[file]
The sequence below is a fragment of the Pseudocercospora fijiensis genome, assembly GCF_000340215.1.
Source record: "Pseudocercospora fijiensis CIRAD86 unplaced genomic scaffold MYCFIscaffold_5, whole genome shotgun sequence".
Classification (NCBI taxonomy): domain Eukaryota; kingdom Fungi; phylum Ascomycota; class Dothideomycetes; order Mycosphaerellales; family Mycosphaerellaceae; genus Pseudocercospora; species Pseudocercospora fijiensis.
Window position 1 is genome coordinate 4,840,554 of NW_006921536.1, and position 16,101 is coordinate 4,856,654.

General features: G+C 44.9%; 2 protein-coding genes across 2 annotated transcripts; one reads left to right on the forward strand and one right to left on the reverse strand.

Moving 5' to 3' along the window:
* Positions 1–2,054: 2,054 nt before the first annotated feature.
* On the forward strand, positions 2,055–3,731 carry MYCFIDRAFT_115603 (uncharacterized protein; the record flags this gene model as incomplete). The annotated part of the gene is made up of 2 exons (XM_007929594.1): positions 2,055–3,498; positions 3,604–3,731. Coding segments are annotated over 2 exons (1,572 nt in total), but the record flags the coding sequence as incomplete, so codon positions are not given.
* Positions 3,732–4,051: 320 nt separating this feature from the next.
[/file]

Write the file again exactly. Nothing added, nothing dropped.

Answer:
The sequence below is a fragment of the Pseudocercospora fijiensis genome, assembly GCF_000340215.1.
Source record: "Pseudocercospora fijiensis CIRAD86 unplaced genomic scaffold MYCFIscaffold_5, whole genome shotgun sequence".
Classification (NCBI taxonomy): domain Eukaryota; kingdom Fungi; phylum Ascomycota; class Dothideomycetes; order Mycosphaerellales; family Mycosphaerellaceae; genus Pseudocercospora; species Pseudocercospora fijiensis.
Window position 1 is genome coordinate 4,840,554 of NW_006921536.1, and position 16,101 is coordinate 4,856,654.

General features: G+C 44.9%; 2 protein-coding genes across 2 annotated transcripts; one reads left to right on the forward strand and one right to left on the reverse strand.

Moving 5' to 3' along the window:
* Positions 1–2,054: 2,054 nt before the first annotated feature.
* On the forward strand, positions 2,055–3,731 carry MYCFIDRAFT_115603 (uncharacterized protein; the record flags this gene model as incomplete). The annotated part of the gene is made up of 2 exons (XM_007929594.1): positions 2,055–3,498; positions 3,604–3,731. Coding segments are annotated over 2 exons (1,572 nt in total), but the record flags the coding sequence as incomplete, so codon positions are not given.
* Positions 3,732–4,051: 320 nt separating this feature from the next.